The Seceders allow the exhibition of Christ, of his righteousness and salvation in the gospel to perishing sinners, to be an offer; but in order to signify that this offer is most free, without money and without price, without any condition of moral good to be found in us, or done by us, in order to our belief or acceptance of it, they often choose to call it, agreeably to the language of scripture, an unconditional promise, a free gift or grant.

But another reason why the associate presbytery call the gospel offer a grant or promise of the righteousness and salvation of Christ is, the common interest, which the scripture represents sinners of mankind as having in him. They have a common interest in Christ, which the fallen angels have not, it being warrantable for them, and not for the

says

fallen angels, to take possession of Christ and his whole salvation. Hence, he is called the Saviour of the world, and his salvation is termed a common salvation. Jonah, in his prayer, said, They that observe lying vanities, forsake their own mercy.* The persons here spoken of, have no special or saving interest in Christ, whom they neglect for the sake of lying vanities; but they have a common interest in him as their own mercy. The evangelist John

of Christ, He came to his own, and his own received him not. Relations are mutual; and therefore, as they to whom Christ came, were his own, so he was their own: they had a common and external, though not a special and saving interest in him; while they did not receive him. To the same purpose, is the gracious declaration in the preface to the ten commandments, so often repeated in the books of Moses, and in other places of the Old Testament, I am the Lord thy God. The Lord said so to every person in the camp of Israel; and he is now saying so to every person in the visible church. Thus the gospel offer is called a free grant of the Saviour, as it gives those to whom it is made, a common interest in him; which is distinct from, and opposite to, that special and saving interest in him, which is attained by actual believing in him.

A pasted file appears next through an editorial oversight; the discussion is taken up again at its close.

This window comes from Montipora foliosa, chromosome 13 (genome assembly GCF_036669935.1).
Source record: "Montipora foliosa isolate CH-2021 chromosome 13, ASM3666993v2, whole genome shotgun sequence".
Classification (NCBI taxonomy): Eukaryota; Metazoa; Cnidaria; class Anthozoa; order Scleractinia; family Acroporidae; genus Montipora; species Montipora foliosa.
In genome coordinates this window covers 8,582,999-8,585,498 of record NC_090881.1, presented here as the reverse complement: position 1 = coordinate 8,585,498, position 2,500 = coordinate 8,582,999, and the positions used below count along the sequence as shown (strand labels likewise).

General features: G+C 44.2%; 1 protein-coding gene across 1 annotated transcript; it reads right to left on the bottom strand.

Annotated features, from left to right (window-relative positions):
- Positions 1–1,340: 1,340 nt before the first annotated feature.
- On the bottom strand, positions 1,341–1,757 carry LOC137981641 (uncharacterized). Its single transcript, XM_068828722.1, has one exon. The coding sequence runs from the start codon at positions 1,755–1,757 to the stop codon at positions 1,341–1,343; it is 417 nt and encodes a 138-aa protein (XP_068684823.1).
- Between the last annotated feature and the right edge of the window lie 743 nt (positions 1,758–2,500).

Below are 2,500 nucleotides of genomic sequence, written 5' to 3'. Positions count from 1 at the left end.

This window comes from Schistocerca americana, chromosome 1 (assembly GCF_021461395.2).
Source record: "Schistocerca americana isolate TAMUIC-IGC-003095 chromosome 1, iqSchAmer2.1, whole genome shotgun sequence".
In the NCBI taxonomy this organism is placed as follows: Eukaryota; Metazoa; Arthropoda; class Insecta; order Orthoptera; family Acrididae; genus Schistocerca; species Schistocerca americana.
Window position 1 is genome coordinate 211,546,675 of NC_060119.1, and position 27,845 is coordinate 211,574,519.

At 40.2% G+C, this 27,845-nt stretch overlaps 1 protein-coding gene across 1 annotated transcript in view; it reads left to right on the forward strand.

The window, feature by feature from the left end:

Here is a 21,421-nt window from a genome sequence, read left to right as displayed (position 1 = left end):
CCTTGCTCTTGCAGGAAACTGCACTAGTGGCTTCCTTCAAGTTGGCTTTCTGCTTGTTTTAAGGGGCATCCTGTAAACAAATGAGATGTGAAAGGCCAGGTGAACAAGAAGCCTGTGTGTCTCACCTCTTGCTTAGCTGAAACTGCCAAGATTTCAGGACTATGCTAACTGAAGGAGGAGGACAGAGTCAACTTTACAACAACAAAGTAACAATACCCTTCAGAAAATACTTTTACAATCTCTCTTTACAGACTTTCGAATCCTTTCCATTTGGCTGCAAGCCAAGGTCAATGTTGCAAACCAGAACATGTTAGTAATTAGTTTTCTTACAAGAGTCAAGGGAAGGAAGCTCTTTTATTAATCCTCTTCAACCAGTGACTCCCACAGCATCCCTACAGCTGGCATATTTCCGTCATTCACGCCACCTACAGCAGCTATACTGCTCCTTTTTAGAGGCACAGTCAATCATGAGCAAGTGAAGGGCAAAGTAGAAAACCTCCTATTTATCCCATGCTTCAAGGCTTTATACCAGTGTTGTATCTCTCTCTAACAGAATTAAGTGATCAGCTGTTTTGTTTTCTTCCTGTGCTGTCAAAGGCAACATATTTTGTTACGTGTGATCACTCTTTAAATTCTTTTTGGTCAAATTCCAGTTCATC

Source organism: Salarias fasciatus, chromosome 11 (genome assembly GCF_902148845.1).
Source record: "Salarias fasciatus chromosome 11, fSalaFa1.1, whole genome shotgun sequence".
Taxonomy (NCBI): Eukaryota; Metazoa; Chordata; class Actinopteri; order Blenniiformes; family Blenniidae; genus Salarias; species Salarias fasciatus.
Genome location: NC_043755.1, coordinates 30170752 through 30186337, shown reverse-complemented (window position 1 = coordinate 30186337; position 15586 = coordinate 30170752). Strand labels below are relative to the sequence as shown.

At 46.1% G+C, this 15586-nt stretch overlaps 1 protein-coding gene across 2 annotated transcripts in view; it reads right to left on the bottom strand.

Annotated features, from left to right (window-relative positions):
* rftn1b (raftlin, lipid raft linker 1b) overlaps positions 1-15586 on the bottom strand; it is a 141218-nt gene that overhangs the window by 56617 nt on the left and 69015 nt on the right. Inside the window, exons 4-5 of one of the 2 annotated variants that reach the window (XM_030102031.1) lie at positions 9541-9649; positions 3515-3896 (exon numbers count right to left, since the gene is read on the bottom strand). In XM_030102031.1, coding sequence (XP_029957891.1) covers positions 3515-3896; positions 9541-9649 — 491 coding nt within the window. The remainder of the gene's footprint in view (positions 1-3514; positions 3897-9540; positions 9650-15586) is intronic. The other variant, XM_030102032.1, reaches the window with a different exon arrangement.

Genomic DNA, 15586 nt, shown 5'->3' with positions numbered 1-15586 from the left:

In fine, the associate presbytery represented the gospel offer as a free grant and promise of Christ and his salvation; because it is a proposal of Christ and his salvation to be received, not by working or performing any condition, but by believing; and therefore, the matter of the gospel offer must be something to be believed ; and something which a person cannot truly believe without an application of it to himself: and such is the free grant and promise of Christ, now - mentioned.

The tenets, rejected and condemned by the associate presbytery on this head, are these two: 1. That the free, unlimited and universal offer of Christ in the gospel, to sinners of mankind as such, is inconsistent with particular redemption; or that God the Father's making a deed of gift to all mankind, importing, that whosoever of them all shall believe on his Son, shall not perish, but have everlasting life, infers an universal atonement, or redemption as to purchase. 2. That this grant or offer is made to the elect only, or to such as have previous qualifications recommending them above others.

35. Alex. Another charge in the act of the assembly against the Marrow, is, that it defines saving faith, as it corresponds with the gospel, to be a man's persuasion, that Christ is his; and that whosoever has not that persuasion, has not answered the gospel call, nor is a true believer. This is condemned by the assembly, as contrary to those passages of scripture and of the confession of faith, which teach, that assurance is not the essence of faith.

Ruf. The associate presbytery observe, that it will be obvious to any one, who shall carefully consider the places of scripture and passages of our confession and larger catechism, quoted by the assembly, that they speak of the assurance of sense or reflexion; that is, the certain knowledge which persons may attain of their having already believed, and of their being already in a state of grace,

founded on the evidence of the marks given of that state in the word of God. But

* Jonah ii. 9.

this assurance of sense is

very

different from the assurance which the Marrow represents as belonging to the nature of justifying faith. It is one thing to be assured, that Christ is ours, that his righteousness and salvation are ours, on the single ground of the free promise of the gospel addressed to sinners; an assurance which belongs to the direct act of saving faith wrought in the heart by the Holy Spirit. It is another thing to be assured that Christ and his righteousness are ours, and his salvation ours, because we have found, upon impartial selfexamination, that we have the scriptural characters of true believers, or of those that are Christ's. This is what the associate presbytery call the assurance of sense. It is by the direct act of faith that we know, that in the gospel God speaks pardon, peace and salvation to our souls, through the blood of Jesus Christ: but it is by spiritual sense and reflection, that we come to know, that he has actually begun that good work which he hath promised to fulfil in us.

The associate presbytery agreed with the Marrow in defining saving faith to be a persons real persuasion, that Jesus Christ is his; that he shall have life and salvation by Christ; and that whatsoever Christ did for the redemption of mankind, he did it for him.